T1-11 siding was a great siding in the 80's and it can still look good today but it might not appeal to everyone and I get a lot of questions from people who ask if they can cover their T1-11 siding up with stucco.
Can You Apply Stucco Over Existing T-111 Siding?
Yes, you can go directly over T1-11 siding with any type of stucco system if the T1-11 siding is properly prepared.
This involves removing any trim on the house on corners, seams, windows and doors. You want an even plane to start with to ensure that the stucco is properly installed and looks seamless after it is all finished.
Removing The Trim:
Like I mentioned earlier, you will need to remove all of the trim on the house/building before the stucco lath can be applied to the walls.
Now this is recommended for a clean stucco installation and in theory, you would not have to remove the trim if you wanted to keep it and stucco up to the trim but in most cases people want all of the trim removed for a number of reasons.
The pictures below illustrate some areas where the trim would have to be removed but does not point to all of the trim.
These are to illustrate what I am talking about and remember that ALL of the trim will end up getting removed.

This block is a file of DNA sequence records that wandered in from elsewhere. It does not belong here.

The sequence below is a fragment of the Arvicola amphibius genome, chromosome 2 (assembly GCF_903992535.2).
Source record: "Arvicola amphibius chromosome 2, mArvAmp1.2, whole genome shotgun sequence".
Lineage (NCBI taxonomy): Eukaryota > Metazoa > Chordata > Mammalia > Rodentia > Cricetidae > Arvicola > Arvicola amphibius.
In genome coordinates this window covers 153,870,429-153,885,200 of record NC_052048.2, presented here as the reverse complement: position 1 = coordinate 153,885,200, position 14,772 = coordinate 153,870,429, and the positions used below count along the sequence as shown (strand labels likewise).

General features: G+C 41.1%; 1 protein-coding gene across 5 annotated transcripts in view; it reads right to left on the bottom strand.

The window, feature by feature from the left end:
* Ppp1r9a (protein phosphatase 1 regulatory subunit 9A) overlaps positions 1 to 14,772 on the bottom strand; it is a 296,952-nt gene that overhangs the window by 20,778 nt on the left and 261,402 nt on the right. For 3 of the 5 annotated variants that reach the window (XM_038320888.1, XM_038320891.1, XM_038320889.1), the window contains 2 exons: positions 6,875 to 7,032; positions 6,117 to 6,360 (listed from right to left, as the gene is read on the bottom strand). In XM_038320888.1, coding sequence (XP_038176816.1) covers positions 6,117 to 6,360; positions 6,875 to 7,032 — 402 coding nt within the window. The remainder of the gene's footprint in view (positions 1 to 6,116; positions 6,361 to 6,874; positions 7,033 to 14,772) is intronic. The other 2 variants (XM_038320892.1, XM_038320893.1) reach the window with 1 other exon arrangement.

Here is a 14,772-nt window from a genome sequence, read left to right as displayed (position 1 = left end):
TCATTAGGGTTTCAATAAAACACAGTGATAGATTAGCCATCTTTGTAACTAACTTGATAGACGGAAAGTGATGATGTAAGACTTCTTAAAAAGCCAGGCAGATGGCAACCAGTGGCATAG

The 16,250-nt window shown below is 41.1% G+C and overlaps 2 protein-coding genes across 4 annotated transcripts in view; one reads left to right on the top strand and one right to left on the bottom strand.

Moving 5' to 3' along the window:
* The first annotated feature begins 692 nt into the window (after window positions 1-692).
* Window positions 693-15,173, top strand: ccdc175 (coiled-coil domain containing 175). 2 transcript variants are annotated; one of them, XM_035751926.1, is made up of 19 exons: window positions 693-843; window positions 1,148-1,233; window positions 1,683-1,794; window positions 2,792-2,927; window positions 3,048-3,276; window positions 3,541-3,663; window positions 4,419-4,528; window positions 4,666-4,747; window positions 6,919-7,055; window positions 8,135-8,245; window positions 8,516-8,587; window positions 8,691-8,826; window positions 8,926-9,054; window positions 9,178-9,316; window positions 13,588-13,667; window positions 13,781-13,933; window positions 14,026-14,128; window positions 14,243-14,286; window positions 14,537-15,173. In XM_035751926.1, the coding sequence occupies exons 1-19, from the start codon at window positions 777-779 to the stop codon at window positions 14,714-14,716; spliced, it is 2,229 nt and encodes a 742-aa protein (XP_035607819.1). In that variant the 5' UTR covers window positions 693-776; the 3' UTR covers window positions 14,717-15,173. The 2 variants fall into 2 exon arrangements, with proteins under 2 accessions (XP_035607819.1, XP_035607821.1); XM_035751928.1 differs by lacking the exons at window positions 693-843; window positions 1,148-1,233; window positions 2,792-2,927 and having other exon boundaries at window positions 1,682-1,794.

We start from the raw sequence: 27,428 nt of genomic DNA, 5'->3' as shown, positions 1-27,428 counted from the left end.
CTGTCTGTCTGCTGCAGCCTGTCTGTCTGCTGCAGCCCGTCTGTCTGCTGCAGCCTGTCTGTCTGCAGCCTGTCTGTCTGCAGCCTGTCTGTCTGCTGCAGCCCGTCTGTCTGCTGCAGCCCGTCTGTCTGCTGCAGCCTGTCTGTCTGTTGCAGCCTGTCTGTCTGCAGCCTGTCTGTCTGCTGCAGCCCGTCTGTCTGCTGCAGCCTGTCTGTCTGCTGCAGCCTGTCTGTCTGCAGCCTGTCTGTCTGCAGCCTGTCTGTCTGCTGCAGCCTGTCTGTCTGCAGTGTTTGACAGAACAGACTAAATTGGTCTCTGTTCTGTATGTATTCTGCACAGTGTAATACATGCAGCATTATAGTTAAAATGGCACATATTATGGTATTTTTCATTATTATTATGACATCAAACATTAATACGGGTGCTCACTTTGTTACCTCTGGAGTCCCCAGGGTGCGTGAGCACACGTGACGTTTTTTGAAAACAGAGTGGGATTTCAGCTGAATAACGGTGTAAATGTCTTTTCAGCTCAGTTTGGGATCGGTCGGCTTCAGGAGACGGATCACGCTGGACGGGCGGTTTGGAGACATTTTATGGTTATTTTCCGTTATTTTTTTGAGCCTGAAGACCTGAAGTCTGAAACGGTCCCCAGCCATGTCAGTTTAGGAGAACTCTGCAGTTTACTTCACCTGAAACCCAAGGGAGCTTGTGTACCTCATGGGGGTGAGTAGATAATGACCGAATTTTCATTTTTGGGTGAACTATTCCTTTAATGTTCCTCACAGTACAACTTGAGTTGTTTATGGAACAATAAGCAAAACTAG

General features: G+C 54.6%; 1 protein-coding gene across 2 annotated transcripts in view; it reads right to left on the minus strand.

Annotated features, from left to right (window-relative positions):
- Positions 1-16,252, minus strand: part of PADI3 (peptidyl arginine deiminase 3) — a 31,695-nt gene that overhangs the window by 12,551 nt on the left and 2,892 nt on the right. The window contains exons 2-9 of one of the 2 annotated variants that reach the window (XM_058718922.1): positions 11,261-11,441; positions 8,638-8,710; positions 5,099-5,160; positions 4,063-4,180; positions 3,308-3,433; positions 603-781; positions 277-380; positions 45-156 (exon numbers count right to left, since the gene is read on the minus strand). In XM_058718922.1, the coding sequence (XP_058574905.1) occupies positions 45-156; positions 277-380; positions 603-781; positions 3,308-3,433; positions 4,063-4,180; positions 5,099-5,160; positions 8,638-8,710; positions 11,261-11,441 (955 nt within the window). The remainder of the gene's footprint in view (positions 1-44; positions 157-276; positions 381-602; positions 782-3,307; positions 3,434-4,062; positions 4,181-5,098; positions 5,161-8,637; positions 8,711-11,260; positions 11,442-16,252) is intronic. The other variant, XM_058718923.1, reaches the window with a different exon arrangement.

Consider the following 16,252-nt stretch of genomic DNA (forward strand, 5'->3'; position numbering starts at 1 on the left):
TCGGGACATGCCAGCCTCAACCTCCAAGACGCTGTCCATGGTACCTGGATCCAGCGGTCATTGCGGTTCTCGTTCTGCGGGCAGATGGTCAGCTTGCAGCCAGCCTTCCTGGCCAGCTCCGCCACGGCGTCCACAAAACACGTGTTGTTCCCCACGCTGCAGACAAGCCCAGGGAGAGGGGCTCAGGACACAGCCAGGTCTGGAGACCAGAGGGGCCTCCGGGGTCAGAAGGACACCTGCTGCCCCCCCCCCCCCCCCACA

Standard T1-11: A typical T1-11 house will have trim on the corners, around the windows and around the doors and is considered the "standard" as far as trim goes.
You might even find trim on some of the seams that covers up the Z flashing or along the bottom edges of the walls that run horizontally. These will all have to be removed prior to installing the stucco lath.
T1-11 With Batten Boards: Sometimes people use 1x lumber that is arranged in a vertical pattern that creates a "batten board" look. All of the trim, along with the batten boards will have to be removed in order to provide the best substrate for stucco.
What Shape Is Your Siding In?
Dry Rot Areas: Another important note worth mentioning is that all of your existing T1-11 siding should be in good shape and strong.
Any areas that are rotted or soft will need to be patched in with a similar thickness plywood or OSB of some sort before covering the walls up with lath.